Guest Editor

Breaking bread, making deals

While Atlantic Canadians quickly welcome visitors to break bread in fine Maritime manner, an unsettling majority of us often treat innovation and new small businesses with unnecessary criticism and pessimism. We are suspect and hesitant that it seems to give credibility to homegrown solutions, as if a third-party endorsement from a national office is required as a stamp of approval. Yet, we need these new businesses and innovative start-ups to thrive and generate opportunities for economic development and regional prosperity. So why then does this attitude persist, and what can we do about it? If WE do not support our own local innovators, who will?

In a recent start-up awards event held at the Rowe Building on Dalhousie campus, Gerry Pond of Mariner Partners candidly stated that the time for a siloed provincial approach to new business creation and entrepreneurship prosperity in Atlantic Canada was dead. No longer can New Brunswickers, Nova Scotians, Newfoundlanders and Labradorians, or Islanders try to go it alone. It’s not going to work. The Atlantic provinces simply do not have the infrastructure, private or public capital, or comprehensive human resources to make significant moves without pan-provincial collaboration.

New capital is desperately needed to jumpstart this small and medium-sized business landscape, and a great deal will likely need to come from outside Atlantic Canada. Naturally, in order to attract this capital, a shift in our hosting capability for new business needs to happen – and fast. We need to work above and beyond, to push the inviting allure of the kitchen party to the new ventures world, and reach out and really seize prospective investment with pride and purpose. Make no mistake, we have reached a critical juncture, and if we want to hit a tipping point where our proud region becomes known as a place where ideas and innovation translate into business success, we need a string of champions to lead the charge. Each of us must welcome innovators not only into our kitchen, but also into our boardroom. Far too often we rely on somebody else and point our finger sideways with the hope that economic development will just happen.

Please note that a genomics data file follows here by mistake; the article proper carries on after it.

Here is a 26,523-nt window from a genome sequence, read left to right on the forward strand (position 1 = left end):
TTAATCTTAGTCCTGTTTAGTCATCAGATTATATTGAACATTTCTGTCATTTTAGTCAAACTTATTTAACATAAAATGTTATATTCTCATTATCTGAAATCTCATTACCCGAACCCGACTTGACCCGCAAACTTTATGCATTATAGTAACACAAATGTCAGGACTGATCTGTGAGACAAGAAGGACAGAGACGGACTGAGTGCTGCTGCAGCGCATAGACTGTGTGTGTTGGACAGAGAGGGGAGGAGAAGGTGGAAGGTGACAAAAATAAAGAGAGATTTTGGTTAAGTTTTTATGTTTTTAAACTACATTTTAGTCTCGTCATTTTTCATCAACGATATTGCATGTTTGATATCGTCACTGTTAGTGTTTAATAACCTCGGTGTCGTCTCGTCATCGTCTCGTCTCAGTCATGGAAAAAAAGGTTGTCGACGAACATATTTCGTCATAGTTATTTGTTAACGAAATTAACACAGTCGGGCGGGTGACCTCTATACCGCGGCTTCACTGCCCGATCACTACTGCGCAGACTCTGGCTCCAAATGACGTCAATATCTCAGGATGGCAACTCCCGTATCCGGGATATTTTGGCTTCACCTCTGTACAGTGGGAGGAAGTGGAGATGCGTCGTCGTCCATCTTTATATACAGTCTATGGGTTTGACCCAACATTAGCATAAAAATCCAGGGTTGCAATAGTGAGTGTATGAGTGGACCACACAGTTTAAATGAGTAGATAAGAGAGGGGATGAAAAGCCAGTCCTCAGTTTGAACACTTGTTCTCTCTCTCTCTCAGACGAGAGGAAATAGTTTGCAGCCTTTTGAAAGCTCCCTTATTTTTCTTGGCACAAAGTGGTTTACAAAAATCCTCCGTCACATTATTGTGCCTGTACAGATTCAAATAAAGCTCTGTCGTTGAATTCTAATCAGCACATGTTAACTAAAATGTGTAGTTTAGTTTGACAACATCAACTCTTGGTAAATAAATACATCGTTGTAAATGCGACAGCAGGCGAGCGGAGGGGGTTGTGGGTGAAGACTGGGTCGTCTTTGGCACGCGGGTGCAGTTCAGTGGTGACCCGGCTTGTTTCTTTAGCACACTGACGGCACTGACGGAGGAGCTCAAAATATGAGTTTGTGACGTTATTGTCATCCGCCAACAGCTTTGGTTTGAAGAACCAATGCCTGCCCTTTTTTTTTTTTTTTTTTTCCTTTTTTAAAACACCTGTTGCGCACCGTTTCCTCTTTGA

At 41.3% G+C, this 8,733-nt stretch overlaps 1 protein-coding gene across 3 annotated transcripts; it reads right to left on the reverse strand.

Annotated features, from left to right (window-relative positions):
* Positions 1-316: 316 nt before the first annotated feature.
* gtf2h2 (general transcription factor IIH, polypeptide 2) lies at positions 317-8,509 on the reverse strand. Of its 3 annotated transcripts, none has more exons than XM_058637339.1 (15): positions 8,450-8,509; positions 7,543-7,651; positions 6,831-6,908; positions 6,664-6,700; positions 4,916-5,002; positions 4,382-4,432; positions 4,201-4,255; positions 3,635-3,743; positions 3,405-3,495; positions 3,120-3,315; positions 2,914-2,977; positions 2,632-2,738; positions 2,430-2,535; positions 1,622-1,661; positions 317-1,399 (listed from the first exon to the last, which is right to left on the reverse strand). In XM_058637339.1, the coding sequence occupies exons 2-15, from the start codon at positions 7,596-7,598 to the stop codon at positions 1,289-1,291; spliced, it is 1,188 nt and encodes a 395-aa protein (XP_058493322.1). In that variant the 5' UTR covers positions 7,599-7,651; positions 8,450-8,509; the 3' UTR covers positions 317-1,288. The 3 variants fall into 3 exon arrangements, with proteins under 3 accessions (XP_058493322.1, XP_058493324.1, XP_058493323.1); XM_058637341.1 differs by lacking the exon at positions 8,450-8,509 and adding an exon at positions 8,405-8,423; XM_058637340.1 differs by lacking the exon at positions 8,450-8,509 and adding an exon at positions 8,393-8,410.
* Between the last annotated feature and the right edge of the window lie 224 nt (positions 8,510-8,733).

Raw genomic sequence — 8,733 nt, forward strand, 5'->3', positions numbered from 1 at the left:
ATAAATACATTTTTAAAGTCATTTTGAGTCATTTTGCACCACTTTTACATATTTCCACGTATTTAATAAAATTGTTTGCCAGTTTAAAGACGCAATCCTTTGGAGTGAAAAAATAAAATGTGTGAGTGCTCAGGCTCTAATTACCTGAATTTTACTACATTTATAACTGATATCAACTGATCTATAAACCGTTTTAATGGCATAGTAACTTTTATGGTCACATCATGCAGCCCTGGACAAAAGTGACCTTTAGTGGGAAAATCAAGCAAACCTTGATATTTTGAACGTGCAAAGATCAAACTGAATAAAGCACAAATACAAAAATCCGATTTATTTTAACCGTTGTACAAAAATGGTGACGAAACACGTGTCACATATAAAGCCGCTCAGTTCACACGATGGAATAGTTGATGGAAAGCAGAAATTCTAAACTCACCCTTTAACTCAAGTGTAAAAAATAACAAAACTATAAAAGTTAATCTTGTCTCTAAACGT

Equally alarming in the economic development landscape for this region is the generational disconnect in the mentoring process between yesterday’s blue chip pioneer, and today’s digital silicon inspired self-starter. The responsibility lies with us to welcome innovators and startup entrepreneurs by hosting them at the table. Emerging entrepreneurs today are looking for alignment and leadership from success stories in fields they wish to emulate. Mentorship is the cornerstone of entrepreneurship after all, but this connection must reflect shared interests and purpose to be meaningful. This sentiment once again solidifies the need to ensure our digital entrepreneurs and next generation entrepreneurs remain connected to the Atlantic region in order to help groom our potential growth. In Alec Bruce’s cover story, he demonstrates some misfires for our region which translates to lost opportunity. We need to convert these misfires into real opportunities.

Atlantic Canada has huge untapped potential. There is a student base of national and international talent that yields a proportional competitive advantage if retained. There are success stories like GoInstant that inspire the next round of breakthroughs, but we can do so much more to augment and bolster our odds of converting more home-runs. It all starts with attitude, so let’s kick start a positive shift in our reputation as nurturing hosts for new business. Get to the table.

Robert Zed
About Robert Zed

Robert G. Zed, MHA, FACHE is chair, Triangle Strategies; chair, Compass Canada Healthcare; executive in residence, Dalhousie University; Start Up Canada 2014 Mentor of the Year, Atlantic Canada; and, Start Up Canada 2013 Mentor Rockstar for Canada.

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